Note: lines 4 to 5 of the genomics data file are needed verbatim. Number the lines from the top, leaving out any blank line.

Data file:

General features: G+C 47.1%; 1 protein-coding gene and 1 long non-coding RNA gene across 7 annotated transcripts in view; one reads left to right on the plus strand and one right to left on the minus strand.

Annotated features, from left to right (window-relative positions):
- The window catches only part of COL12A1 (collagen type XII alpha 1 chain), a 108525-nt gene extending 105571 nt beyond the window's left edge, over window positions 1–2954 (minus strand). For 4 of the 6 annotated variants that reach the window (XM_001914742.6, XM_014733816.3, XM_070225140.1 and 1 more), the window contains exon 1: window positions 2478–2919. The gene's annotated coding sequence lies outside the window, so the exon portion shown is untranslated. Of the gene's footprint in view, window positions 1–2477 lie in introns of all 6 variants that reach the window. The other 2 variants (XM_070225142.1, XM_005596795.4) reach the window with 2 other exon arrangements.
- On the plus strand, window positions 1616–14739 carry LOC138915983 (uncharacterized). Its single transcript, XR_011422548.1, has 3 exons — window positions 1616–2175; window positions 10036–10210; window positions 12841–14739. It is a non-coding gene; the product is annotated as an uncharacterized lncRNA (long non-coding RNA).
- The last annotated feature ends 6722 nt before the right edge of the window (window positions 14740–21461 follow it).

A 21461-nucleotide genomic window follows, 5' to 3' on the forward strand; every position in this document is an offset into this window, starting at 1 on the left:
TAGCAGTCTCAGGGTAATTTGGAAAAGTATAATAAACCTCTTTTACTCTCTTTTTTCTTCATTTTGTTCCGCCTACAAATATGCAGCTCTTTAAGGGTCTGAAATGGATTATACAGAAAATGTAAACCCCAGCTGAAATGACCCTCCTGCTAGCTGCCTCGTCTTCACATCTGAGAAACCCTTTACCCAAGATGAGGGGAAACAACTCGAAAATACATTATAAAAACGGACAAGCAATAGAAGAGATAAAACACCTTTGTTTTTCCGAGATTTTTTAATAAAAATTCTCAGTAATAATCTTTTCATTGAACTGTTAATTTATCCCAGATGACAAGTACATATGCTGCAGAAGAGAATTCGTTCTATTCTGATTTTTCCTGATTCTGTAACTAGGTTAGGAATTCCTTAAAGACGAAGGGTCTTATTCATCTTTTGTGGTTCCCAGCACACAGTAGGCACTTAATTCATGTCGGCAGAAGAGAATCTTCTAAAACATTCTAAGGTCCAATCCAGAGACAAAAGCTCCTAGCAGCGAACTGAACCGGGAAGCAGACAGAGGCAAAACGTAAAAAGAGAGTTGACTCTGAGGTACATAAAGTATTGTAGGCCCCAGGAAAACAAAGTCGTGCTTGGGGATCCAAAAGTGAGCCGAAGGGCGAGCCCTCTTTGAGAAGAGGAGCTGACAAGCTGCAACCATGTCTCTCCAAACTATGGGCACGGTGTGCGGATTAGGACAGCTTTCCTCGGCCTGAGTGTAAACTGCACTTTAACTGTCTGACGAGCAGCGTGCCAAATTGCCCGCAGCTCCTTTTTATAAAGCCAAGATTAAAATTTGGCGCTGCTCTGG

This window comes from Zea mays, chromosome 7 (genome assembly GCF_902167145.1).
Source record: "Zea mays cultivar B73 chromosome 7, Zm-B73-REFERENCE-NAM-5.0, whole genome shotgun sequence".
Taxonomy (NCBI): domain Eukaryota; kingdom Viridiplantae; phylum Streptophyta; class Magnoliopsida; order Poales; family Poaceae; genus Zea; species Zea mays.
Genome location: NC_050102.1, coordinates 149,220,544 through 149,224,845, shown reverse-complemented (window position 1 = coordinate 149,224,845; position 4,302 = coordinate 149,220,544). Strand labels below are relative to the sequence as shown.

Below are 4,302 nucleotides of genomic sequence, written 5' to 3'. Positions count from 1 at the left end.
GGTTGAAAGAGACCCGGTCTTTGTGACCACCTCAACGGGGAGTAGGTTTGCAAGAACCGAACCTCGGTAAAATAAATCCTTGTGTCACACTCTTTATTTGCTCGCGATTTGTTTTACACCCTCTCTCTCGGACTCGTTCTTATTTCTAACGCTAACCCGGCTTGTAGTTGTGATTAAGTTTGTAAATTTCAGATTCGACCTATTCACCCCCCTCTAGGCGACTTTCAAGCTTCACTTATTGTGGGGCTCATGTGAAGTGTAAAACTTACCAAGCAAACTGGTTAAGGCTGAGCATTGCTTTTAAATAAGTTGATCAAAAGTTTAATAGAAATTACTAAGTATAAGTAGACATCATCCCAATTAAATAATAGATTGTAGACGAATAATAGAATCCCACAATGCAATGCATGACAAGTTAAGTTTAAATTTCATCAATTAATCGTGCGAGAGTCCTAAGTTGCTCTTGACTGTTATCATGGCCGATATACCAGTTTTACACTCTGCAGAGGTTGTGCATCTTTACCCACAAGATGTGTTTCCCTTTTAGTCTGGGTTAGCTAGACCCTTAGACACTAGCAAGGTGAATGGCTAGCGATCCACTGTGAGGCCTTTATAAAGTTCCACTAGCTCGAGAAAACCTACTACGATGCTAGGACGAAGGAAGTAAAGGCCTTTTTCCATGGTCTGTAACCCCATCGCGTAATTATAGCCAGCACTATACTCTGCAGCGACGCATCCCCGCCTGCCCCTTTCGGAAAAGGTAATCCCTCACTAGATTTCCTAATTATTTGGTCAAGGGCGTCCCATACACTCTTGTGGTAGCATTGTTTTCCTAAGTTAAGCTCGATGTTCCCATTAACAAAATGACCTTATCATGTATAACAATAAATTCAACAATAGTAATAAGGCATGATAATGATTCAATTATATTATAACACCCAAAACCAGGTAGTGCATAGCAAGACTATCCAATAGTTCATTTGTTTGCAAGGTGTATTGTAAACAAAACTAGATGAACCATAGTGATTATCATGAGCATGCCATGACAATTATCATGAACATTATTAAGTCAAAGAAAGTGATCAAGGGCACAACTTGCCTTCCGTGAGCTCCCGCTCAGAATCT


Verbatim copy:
- On the plus strand, window positions 1616–14739 carry LOC138915983 (uncharacterized). Its single transcript, XR_011422548.1, has 3 exons — window positions 1616–2175; window positions 10036–10210; window positions 12841–14739. It is a non-coding gene; the product is annotated as an uncharacterized lncRNA (long non-coding RNA).
- The last annotated feature ends 6722 nt before the right edge of the window (window positions 14740–21461 follow it).